Christopher Loughlin, Travelzoo

By Michael Fabey

Christopher LoughlinChristopher Loughlin will take the reins of Travelzoo as CEO on July 1. Loughlin joined the company in 2001 and rose to the position of executive vice president of Europe before being tapped as chief executive. He was interviewed by aviation editor Michael Fabey about the state of the travel industry.

Q: How's the recovery faring?

A: What I see in North America, we are indeed recovering. We are seeing strong demand. Consumers want to travel.

In Europe, it's been a little different and more challenging. There was the volcanic ash. We had the [British Airways] strike. Lufthansa was threatening to strike. In the U.K., they announced fiscal budgeting. It's all knocked the stuffing out of some agencies.

The European market is clearly not out of the woods. It may take a few more years. There's definitely pent-up demand in Europe. But most people think it's not likely they'll ever get back to the levels they saw at the peaks. It was not sustainable.

Q: How about Europe as a destination market?

A: Europe is extremely cheap for Americans now. When you walk the streets of Paris and Barcelona, you hear American voices. There's a significantly larger number of Americans who are getting ready to travel to Europe than there have been in other years.

Q: Are there other positive industry trends you see right now?

A: The Q1 numbers show a surge in demand for advertisers. There are opportunities to influence consumers. Many companies can grow during this time.

Q: What's your take on ancillary fees and the demand to capture the true costs of travel at the earliest point in the booking process?

A: From our perspective, we always want to be absolutely clear with consumers about what the actual price is. The price you see is the price you should get. We advertise putting the honest-to-goodness price in there. We make it clear this is what you get for that price.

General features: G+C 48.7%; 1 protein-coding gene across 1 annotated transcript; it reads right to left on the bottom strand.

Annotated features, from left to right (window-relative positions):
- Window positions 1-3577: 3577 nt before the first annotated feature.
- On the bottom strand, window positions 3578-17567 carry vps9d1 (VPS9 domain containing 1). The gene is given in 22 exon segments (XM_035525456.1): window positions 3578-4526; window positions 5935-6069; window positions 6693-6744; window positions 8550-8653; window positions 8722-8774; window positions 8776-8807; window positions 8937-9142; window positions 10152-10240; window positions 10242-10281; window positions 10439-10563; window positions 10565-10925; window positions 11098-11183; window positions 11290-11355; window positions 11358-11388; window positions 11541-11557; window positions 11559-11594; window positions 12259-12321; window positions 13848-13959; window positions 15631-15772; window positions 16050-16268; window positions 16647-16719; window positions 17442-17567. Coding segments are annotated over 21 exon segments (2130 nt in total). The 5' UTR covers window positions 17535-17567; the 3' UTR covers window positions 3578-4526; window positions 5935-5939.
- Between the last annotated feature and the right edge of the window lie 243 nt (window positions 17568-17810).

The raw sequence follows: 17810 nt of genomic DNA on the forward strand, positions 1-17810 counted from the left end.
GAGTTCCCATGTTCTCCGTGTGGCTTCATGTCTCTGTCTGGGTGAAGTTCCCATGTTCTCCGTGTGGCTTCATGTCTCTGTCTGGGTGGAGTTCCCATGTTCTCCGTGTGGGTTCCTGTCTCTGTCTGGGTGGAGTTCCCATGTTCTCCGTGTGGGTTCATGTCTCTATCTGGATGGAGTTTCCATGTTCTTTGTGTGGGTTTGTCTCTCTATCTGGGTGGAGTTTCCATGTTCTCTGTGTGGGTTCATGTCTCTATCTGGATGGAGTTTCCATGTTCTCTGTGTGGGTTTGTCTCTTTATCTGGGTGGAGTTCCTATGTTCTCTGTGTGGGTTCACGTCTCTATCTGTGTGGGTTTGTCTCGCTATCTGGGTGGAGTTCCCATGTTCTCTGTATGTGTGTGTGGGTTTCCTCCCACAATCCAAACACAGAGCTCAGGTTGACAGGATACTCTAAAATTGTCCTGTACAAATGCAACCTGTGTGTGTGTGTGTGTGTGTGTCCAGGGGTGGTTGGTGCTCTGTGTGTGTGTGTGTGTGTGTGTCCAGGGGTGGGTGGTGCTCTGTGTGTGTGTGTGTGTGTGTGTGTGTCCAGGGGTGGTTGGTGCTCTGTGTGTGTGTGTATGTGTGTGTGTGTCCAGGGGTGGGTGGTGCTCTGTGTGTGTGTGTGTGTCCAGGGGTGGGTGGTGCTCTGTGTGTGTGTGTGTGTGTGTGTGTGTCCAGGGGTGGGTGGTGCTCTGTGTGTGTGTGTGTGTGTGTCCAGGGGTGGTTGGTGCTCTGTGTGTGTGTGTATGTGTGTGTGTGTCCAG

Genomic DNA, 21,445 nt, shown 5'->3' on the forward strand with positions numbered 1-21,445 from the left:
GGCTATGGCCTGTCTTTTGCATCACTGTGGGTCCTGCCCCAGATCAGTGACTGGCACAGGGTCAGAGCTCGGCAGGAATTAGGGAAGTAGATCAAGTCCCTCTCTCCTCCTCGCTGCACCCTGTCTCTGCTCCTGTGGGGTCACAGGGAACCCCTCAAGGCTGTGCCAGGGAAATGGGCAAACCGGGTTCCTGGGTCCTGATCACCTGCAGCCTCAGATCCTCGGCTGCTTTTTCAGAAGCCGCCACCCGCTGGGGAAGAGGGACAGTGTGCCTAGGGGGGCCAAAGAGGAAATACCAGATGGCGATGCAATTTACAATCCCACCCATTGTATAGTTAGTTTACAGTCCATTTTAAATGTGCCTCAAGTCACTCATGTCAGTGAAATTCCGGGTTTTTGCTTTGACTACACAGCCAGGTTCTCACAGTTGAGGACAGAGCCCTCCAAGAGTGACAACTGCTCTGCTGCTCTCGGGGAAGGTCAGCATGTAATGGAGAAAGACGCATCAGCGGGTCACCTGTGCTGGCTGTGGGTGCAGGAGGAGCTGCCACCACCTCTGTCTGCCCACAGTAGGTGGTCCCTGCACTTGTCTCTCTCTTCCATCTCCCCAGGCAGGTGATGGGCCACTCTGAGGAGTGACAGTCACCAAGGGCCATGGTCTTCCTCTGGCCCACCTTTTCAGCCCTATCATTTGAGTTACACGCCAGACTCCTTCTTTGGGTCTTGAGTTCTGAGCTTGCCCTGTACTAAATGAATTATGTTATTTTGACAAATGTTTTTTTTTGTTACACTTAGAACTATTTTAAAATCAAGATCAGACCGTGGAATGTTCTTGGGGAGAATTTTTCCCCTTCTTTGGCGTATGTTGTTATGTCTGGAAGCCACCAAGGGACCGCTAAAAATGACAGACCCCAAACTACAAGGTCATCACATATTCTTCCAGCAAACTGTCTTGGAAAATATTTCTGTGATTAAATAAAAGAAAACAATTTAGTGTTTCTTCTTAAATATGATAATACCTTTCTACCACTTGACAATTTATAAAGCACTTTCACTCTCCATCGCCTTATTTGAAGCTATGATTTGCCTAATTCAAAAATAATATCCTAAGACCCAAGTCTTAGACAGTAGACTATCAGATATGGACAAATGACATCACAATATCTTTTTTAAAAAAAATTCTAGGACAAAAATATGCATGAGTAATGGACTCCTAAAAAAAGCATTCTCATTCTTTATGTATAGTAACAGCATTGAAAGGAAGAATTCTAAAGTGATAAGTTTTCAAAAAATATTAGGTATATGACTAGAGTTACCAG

Q: Is there a technological barrier preventing airlines and other travel companies from providing the true, all-in costs early on in the booking process?

A: I don't think there is a technological barrier. It's rather a lack of willingness in general.

Q: Is there any part of the industry that does concern you?

A: What I do worry about is, as companies get larger, how they are engaging with all of this new technology, how they are engaging with customers, how they keep their philosophy. As companies grow larger, they move farther and farther away from customers. We all dream about travel. Larger companies lose sight of that personal satisfaction.

Q: Why do companies lose that personal touch?

A: We live in an online world. We're very reliant on third parties and all sorts of vendors, particularly technology companies. Look at how our industry has changed, how we used to do things. Even 15 years ago, we used mostly phones. Telephones were all the same, and we knew how to use them.

Now, there are thousands of booking engines. You succeed or fail based on that booking engine.

Q: How can companies make sure their booking engines are successful?

A: How many managers have tried their own booking engines? You want to test it, going step by step to make sure the customer gets what you say he can get.

Otherwise, it's like being the head of Macy's without ever setting foot in a Macy's store.

This column appeared in the June 28 issue of Travel Weekly.

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